Yo-Yo on the upswing with latest release

BY JIM SCHIFF
Daily Fine/Performing Arts Editor
Published December 7, 2001

If you"re not already a fan of classical music, Yo-Yo Ma"s Classic Yo-Yo may just be the CD that converts you. Ma, one of the world"s most prolific cellists and performers, returns to his roots with this latest release. Featuring a variety of Baroque pieces, tangos, waltzes and some more ambitious cello/vocal duets, Classic Yo-Yo has the variety and the musical sensitivity to make it one of Ma"s best.

Paul Wong
Courtesy of Sony Classical

Few cellists are able to capture emotion in the way Yo-Yo Ma does in his music. In performance, he is characteristically known for swaying back and forth with the bowing of the cello. On this CD, the listener can picture him doing the same thing. The first track, Bach"s "Prelude from Cello Suite No.1 in G Major," featured in the opening titles to the film, "You Can Count on Me," is one of the most heartfelt on the disc. The piece is essentially a series of sixteenth note groupings, but Ma"s rapid, accurate bowings are executed with a lyricism that transcends the music"s limitations.

Ma is able to enthrall the listener even on the more somber Bach piece, "Erbarme Dich," from "St. Matthew Passion." String instruments are particularly prey to a whiny, strained sound, but Ma"s rich tone is nothing of the sort.

Ma includes a few tangos on Classic Yo-Yo and you will probably only enjoy them if you"re a tango fan. His solo work in Piazzolla"s "Libertango" is poetic, but the accordion backdrop and pulsating piano in the background becomes annoying after awhile. The tangos do, however, add to the international scope of the disc, which also includes music from "Crouching Tiger, Hidden Dragon" and selections from Gershwin, Faur and Dvorak.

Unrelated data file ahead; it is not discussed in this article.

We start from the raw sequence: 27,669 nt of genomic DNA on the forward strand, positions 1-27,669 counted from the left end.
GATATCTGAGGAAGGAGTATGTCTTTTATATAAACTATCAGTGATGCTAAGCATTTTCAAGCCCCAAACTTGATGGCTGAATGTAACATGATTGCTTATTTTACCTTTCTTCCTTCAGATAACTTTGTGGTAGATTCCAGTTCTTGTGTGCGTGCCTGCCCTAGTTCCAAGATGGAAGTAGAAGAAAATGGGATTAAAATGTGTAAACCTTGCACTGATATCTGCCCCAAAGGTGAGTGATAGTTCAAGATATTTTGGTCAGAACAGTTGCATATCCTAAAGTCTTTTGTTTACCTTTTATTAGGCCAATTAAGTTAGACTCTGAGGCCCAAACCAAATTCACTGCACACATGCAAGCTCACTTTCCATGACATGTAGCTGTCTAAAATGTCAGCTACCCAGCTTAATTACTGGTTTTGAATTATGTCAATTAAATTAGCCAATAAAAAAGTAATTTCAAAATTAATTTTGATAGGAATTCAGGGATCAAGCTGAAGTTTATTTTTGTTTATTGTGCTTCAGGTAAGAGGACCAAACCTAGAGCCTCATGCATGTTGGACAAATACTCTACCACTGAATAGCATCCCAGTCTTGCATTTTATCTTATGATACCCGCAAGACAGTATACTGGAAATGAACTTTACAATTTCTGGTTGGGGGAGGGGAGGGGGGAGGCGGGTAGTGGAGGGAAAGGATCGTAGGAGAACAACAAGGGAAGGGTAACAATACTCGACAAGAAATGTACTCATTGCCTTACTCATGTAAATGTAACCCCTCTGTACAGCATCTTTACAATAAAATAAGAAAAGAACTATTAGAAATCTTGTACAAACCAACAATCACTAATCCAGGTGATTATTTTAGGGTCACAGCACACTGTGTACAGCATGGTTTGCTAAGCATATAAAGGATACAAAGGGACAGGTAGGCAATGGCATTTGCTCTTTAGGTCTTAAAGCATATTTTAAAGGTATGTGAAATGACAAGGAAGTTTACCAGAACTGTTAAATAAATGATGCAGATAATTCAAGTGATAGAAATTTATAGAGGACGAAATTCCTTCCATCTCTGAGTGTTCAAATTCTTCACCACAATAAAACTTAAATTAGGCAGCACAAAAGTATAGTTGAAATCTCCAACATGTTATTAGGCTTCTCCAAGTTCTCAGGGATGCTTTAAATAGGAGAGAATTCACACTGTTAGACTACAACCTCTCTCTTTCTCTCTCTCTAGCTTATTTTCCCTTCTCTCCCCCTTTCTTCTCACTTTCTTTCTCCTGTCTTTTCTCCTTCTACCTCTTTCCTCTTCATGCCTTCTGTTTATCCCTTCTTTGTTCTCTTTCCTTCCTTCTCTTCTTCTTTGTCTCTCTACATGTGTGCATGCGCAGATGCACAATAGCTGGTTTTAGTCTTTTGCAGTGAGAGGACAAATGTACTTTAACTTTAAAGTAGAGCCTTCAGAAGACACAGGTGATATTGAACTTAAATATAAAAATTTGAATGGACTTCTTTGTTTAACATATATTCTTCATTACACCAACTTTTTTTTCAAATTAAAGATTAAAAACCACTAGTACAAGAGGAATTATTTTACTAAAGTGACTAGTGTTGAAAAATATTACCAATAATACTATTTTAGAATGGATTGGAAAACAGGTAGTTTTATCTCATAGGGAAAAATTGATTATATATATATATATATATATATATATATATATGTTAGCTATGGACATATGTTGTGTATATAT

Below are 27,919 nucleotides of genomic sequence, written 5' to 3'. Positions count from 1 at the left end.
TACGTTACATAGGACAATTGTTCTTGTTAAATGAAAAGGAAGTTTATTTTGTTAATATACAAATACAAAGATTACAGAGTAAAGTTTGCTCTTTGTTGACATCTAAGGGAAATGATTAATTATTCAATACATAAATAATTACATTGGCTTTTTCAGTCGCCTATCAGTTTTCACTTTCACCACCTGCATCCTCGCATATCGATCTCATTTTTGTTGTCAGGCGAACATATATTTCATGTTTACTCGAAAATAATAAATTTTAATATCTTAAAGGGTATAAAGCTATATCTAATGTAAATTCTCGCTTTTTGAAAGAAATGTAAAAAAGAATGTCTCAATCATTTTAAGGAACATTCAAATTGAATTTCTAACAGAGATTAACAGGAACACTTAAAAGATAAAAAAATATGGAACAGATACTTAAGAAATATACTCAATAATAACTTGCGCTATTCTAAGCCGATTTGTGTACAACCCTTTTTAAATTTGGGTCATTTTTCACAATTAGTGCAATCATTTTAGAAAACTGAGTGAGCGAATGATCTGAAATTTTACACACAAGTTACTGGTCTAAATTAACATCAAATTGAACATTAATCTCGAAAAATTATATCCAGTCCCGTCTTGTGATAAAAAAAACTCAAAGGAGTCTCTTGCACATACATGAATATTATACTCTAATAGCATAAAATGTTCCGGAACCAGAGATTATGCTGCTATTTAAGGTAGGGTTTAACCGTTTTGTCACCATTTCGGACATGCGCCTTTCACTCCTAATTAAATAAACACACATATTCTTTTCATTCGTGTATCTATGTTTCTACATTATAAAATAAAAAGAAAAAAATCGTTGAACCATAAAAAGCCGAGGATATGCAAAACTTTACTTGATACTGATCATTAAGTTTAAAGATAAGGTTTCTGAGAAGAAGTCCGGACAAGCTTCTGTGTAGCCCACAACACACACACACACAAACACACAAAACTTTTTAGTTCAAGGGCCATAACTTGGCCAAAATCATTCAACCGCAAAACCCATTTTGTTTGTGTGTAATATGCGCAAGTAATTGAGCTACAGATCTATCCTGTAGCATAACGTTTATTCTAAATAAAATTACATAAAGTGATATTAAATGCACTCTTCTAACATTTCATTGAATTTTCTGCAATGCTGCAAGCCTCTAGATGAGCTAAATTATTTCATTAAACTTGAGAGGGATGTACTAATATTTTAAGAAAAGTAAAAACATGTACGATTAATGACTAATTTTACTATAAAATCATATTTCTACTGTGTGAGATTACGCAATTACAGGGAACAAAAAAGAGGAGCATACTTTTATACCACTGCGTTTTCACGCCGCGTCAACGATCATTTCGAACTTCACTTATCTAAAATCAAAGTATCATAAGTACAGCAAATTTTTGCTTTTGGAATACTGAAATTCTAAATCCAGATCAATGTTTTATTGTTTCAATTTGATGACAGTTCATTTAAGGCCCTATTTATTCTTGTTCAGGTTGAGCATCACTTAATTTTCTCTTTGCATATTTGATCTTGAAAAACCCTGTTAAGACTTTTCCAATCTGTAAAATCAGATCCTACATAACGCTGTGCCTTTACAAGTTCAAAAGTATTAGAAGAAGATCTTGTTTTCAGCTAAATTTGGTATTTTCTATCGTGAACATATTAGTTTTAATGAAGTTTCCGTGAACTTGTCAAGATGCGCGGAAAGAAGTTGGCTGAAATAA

The American-themed tracks are probably the most listener-friendly. John Williams" "American Collection Theme" is an epic, sweeping piece that provides a perfect backdrop to Ma"s solo work. Though probably any collaboration between Williams and Ma would be fantastic, the full orchestral sound and soaring strings on "American" are truly gorgeous. "Appalachia Waltz," a trio with Edgar Meyer on bass and Mark O"Connor on violin, is a model of balance. With three accomplished soloists such as these, it"s easy for one artist to dominate the other two. Instead, Ma fuses superbly with his peers, fusing together three amazing string sounds into one.

It"s somewhat perplexing that Ma titled his disc Classic Yo-Yo, when only a few of the tracks, such as the Bach and the Brahms, can be considered "classical."

Instead, Ma includes several modern-sounding collaborations with artists such as Bobby McFerrin and Alison Kraus. Ma, who began his classical training at age four, has devoted a great deal of his time to non-classical music in the past decade.

"To me, all the different projects I have done all have great music at their core it doesn"t matter to me whether it"s great music from the Baroque era or great music by Astor Piazzolla," said Ma, in an interview included with the compact disc. "For whatever reason, I don"t tend to segregate music, or anything else for that matter, into categories. That"s just the way I see the world."

So whether you"re a cello aficionado or don"t even know what a cello is, Classic Yo-Yo is definately worth a listen. There"s definately something for everyone on this disc.